It is usually the same scenario: A new ISG Registered Gemologist Appraiser student contacts me and says, “I don’t really care about watches – do I have to take that course?” My answer is always the same: “You have to study watches if you are ever going to be worth your salt as an appraiser, so the answer is – yes, you have to take this course.” Later on, I hear that the student loved the study of watches and did not realize just how much the study of gemology meets the study of horology.
In truth, these two “ology’s” have been an integral part of each other for centuries. Watches have been an important part of the jewelry industry since watches were invented. The artistry that goes into creating a fine timepiece rivals even the finest jewelry design artistry, with intricacies that go far beyond what many students understand in the beginning.
Perhaps most important to our study of watches is how gemology has played a major role in some of the most important developments in the watch industry. Consider the image below. At left is an old Westclox pin lever watch movement with metal pins at the points of friction. Below right is a 17 jewel Omega® watch movement with lab created rubies at the friction or pivot points. Prior to the early 1900s these would have had to be high quality natural rubies that were very costly and sometimes difficult to find. However, based on the gemological work of August Verneuil to create the world’s first lab created ruby, the cost of the jeweled movement was made affordable to far more consumers. Gemology met Horology.
One of the topics of study of our Introduction to Watches course is the variety of mechanical watch designs surrounding lab created rubies with the incabloc® movement. This is a design that puts a shock absorber at the point of the bearings that support the balance staff. (incabloc.ch). Notice the image below. Top left is a pivot point without the incabloc design. In the event of a hard knock this could cause the ruby pivot point to break. Rubies are hard to scratch but can be broken fairly easily. At top right and the two below you see images of various designs of incabloc movement protection. This design innovation allowed watch movements to become far more resistant to damage from shock events such as getting dropped.
A lot of personal history can also be found in some of the old watch cases. Below is a 1920s era Le Coultre watch from Switzerland. When watches are repaired or serviced the watchmaker will usually put a mark inside the case to denote who worked on the watch and the date, just for future reference. As you can see below, this watch was serviced on April 3, 1943 – during World War II. It would be interesting to know just where this watch has been, who owned it, and what stories it could tell.
Perhaps the most important meeting of gemology and horology is beyond the pivot points. Look again at our Omega watch movement. No, not the round jewels of the movement, look deeper into the movement – way down inside the intricate wheels and springs.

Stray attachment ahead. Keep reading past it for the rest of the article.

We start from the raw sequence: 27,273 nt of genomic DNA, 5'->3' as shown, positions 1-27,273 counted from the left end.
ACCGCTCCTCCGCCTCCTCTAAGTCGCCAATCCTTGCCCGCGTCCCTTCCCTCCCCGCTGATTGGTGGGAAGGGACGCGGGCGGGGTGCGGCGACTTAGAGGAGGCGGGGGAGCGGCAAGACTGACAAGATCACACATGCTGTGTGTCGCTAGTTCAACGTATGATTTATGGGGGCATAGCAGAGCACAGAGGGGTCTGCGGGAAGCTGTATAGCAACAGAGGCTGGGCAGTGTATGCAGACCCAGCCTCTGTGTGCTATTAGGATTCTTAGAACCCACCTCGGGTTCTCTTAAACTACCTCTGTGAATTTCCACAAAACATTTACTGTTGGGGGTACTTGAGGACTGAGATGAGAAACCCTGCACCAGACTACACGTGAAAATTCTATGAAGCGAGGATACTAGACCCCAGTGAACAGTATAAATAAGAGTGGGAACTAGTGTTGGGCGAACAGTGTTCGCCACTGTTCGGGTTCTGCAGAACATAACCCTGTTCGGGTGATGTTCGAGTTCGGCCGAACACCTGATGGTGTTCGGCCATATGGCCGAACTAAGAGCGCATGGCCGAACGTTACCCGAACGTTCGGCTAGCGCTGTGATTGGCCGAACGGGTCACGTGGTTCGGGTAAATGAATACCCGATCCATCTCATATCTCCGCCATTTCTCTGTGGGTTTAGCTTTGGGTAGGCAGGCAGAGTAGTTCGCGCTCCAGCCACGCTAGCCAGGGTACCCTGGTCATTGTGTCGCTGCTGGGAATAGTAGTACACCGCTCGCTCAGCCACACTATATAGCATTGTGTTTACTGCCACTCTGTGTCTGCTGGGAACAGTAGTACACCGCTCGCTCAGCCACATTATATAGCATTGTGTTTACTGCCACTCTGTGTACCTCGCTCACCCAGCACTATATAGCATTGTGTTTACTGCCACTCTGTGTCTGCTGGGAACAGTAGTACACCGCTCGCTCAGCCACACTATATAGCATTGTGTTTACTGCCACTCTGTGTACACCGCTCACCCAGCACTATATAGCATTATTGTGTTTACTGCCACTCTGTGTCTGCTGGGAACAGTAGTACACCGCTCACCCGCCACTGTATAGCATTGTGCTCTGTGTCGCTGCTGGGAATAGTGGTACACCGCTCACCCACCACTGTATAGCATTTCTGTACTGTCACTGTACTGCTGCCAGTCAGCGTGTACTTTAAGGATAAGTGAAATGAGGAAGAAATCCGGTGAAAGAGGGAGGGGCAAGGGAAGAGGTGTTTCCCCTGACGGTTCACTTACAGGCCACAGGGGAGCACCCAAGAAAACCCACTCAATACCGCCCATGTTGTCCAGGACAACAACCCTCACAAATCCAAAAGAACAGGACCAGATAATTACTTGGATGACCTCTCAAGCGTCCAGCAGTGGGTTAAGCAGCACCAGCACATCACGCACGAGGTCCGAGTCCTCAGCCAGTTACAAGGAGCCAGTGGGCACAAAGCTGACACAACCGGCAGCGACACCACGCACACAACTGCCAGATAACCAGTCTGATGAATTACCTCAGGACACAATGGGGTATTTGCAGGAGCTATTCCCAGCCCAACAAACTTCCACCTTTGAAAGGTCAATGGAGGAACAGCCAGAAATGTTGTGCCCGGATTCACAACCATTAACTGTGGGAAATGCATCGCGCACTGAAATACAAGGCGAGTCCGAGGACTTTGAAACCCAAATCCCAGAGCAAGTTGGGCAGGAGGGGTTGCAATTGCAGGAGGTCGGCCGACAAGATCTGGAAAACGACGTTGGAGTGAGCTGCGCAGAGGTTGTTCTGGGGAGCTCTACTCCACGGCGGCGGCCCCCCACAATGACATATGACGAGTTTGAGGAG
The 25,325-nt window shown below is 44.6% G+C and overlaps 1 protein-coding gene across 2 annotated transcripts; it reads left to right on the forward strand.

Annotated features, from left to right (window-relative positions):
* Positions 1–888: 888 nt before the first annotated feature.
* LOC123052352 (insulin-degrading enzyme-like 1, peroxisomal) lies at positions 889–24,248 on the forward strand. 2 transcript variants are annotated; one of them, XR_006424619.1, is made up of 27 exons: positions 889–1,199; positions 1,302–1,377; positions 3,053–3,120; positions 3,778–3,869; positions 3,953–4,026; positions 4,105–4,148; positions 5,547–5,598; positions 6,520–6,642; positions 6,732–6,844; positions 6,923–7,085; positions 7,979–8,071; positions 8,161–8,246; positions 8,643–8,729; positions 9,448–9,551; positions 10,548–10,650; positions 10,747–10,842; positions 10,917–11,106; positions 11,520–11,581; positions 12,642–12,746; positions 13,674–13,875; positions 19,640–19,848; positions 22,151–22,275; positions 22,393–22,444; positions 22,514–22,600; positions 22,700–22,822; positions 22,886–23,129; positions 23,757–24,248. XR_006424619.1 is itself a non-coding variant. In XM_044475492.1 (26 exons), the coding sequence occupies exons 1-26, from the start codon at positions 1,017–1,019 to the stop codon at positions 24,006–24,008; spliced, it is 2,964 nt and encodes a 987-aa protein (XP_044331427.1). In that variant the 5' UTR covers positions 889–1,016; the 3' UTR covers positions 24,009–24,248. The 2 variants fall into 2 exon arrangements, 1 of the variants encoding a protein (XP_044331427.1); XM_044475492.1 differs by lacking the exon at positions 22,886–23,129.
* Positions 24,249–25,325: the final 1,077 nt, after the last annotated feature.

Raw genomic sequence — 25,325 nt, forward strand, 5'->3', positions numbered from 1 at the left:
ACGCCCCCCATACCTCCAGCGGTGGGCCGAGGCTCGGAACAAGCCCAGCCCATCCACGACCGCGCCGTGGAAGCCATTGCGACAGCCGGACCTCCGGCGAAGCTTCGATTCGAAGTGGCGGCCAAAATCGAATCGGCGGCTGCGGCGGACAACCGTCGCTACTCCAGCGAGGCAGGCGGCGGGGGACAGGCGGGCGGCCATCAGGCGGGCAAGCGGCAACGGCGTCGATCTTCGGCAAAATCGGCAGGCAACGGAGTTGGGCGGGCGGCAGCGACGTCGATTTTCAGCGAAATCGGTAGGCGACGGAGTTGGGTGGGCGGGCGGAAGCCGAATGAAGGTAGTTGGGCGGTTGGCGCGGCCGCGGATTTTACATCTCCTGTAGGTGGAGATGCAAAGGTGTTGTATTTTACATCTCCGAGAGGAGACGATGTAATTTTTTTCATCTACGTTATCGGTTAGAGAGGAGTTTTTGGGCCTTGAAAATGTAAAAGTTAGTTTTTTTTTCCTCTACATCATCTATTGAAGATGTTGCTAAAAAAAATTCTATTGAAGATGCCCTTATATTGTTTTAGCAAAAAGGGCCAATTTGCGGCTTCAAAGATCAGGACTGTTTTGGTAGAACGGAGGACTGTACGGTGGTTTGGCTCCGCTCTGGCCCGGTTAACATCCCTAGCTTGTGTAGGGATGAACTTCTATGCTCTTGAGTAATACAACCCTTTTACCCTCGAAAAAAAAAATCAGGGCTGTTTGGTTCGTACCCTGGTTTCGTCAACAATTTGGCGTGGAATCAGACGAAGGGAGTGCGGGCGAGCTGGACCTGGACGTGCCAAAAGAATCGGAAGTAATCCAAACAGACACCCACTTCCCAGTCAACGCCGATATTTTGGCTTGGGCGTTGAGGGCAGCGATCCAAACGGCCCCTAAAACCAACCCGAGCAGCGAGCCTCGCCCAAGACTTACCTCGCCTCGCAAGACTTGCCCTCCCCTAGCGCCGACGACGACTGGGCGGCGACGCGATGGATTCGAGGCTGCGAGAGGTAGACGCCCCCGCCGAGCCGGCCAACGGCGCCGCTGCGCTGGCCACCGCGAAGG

OK, we need our Meiji Techno microscope to get a really good look. So let’s look again through the microscope.
Now you can see it. That rectangular, clear red shaped gizmo just to the left of center in the image. That is one of the key elements of why jeweled watch movements last so long. There is some serious friction going on inside even the finest, hand-made Swiss watch movement.
Here is another look in a different light source that shows the ruby gizmo. OK, it is really known as the “pallet.”
Here is a graphic of what you are seeing to better demonstrate where in the movement you are viewing.
Below is a wide angle shot of the pallet in action. Here you see the contact point between the escape wheel and the pallet where the friction happens over and over and over and over and – you get the point. Without the tenacity of the lab created ruby, this old Omega watch would most likely have had far more trips to the watchmaker for repair, and would most likely not have been nearly as special to the owner.
This gizmo moves back and forth to stop and start a wheel that moves forward one click each second. Back and forth. Back and forth. All through your New Year’s Celebration, your summer vacation and right into those cold winter nights. Back and forth, back and forth. Takes something with a lot of tenacity to withstand that. It takes a lab created ruby, which is what this rectangular gizmo is made from.
Beyond the need for jewelry appraisers to know and understand the value of a watch, there is also the need to understand the artistry and history that goes with every watch they appraise. It is not just the mechanical history or value; it is also the personal history and value that can be found in every watch.
So, the answer is yes, you do have to study watches if you are ever going to be worth your salt as an appraiser.
Perhaps the more important issue is that almost every ISG Registered Gemologist Appraiser student who has completed our Introduction to Watches course has come out of it asking for more.
That is the mark of someone who I know is going to become an excellent jewelry appraiser.
That is where gemology meets horology.
I hope you enjoyed this fun look at how gemology plays an important part in all phases of a jewelry store operation. If you are interested in the world’s most amazing (and affordable) study of gemology and jewelry appraisal, we invite you to review our program by clicking here.
Visit the ISG website to learn more about our world-class programs in gemology and jewelry appraisal at our low tuition rates. International School of Gemology.
©2022 International School of Gemology.
View additional ISG Education Series articles below:
- The Story of Ammolite
- The Story of Aquamarine
- The Story of Quartz
- The Story of Abalone Shell
- Where Gemology Meets Horology
- The Story of Amber
- Brazil: Where Gemstones Form